</Exists>

Theories that are controlled, which specify either sets or enumerations, are called "controlled vocabularies." Sets are listed (as values, see below), but unordered. Enumerations are listed, and totally ordered by the listing: There are first and last elements, and for any arbitrary element, if it is not the first there is a previous element and if it is not the last there is a next element. The specific object types (species) defined within a theory represent elements of a controlled vocabulary. These object type names should be unique within the theory. When prefixed by the theory genus type name ( genus.species ) they will be unique within the ontology.

The genus type of a theory corresponds to a noun, whereas the species types defined within the theory correspond to adjectives that modify that noun along a certain dimension, the dimension of information represented by the theory (conceptual scale).


Color Theory

The following example specifies a "controlled vocabulary" in CKML. This nominal theory represents a (rather limited) collection of color terms. By a nominal theory we mean one where the subtypes partition the genus type. The types within the theory are most properly denoted in the form "genus.species". All such types are automatically subtypes of the genus type of the theory: "genus.species subtype genus". For example, "the color red" would be denoted Color.red, and "the color red" is a special case (subtype) of "a color": Color.red subtype Color.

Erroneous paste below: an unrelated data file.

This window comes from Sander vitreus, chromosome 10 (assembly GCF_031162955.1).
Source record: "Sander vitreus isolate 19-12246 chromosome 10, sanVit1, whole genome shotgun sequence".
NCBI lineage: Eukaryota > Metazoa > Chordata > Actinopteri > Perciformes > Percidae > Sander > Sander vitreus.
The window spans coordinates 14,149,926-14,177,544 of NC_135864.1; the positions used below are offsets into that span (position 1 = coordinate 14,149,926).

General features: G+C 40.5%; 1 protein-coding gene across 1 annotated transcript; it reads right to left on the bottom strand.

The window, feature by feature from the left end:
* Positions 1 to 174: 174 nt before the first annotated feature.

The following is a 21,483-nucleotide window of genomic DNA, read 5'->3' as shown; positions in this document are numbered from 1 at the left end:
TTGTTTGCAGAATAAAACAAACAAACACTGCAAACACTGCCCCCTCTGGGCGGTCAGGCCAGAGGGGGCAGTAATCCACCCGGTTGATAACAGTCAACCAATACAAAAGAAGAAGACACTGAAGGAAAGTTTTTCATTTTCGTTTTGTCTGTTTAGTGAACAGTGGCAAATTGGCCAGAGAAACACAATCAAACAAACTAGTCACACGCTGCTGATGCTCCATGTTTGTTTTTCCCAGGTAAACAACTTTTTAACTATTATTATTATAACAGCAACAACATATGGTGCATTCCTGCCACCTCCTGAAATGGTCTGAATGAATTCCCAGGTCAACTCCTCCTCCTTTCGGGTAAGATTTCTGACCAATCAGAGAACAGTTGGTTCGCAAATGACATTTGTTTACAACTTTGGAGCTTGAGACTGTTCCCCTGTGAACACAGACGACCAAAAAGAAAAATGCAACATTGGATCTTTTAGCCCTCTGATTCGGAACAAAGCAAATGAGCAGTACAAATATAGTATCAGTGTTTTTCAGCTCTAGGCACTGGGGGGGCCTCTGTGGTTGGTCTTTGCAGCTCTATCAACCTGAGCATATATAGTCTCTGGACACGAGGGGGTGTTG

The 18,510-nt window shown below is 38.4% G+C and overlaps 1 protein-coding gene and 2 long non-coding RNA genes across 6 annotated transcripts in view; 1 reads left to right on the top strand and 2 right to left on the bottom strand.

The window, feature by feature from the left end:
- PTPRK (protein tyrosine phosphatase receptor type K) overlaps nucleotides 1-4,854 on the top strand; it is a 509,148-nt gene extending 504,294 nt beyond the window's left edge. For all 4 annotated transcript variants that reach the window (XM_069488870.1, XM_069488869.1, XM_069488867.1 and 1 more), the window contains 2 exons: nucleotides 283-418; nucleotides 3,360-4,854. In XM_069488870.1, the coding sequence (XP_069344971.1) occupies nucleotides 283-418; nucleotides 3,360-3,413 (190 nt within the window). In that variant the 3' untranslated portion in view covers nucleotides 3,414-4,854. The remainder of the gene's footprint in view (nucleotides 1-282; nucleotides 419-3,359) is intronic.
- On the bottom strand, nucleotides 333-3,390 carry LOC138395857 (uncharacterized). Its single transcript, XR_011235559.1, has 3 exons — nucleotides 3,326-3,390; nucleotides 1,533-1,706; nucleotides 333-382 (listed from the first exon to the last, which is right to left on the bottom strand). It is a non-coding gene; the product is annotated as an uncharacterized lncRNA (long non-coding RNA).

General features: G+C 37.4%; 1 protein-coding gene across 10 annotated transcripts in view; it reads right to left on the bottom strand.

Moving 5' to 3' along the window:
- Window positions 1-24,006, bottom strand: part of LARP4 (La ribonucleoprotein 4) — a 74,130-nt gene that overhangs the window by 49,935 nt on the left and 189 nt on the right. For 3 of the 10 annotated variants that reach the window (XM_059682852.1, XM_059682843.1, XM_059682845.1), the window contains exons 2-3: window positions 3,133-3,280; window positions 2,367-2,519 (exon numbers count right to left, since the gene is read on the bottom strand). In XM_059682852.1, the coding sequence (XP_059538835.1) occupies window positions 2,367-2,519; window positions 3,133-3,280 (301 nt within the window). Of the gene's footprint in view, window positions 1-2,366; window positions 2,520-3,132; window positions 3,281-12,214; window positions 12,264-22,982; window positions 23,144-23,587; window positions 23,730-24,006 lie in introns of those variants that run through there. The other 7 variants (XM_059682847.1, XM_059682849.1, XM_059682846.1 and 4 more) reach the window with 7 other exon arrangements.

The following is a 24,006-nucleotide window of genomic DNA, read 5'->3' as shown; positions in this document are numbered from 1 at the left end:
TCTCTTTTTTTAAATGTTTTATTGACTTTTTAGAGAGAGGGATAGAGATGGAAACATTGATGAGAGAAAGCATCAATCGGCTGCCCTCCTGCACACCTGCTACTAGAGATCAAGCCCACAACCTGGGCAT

"Rainbow Colors = {red, orange, yellow, green, blue, indigo and violet}."
CKML (Conceptual Knowledge Markup Language)
(ontology)
(located at the address http://www.color.org/ontology/Color/)
<CKML>
  <Ontology id="Color" version="1.0">
    <extends href="http://www.ckml.org/ontology/" prefix="CKML"/>
    <Theory type="Rainbow" genus="Color">
      <Object type="red"/>
      <Object type="orange"/>
      <Object type="yellow"/>
      <Object type="green"/>
      <Object type="blue"/>
      <Object type="indigo"/>
      <Object type="violet"/>
      <partition>
        <red/><orange/><yellow/><green/><blue/><indigo/><violet/>
      </partition>
    </Theory>
  </Ontology>
</CKML>

Of course, at some point we may decide that these are not enough colors. Say we also need a black color and a white color. Then we merely extend the above theory to include these new colors. This extension theory might be located in the above Color ontology or it might be located in a separate ontology (as below) that extends the Color ontology.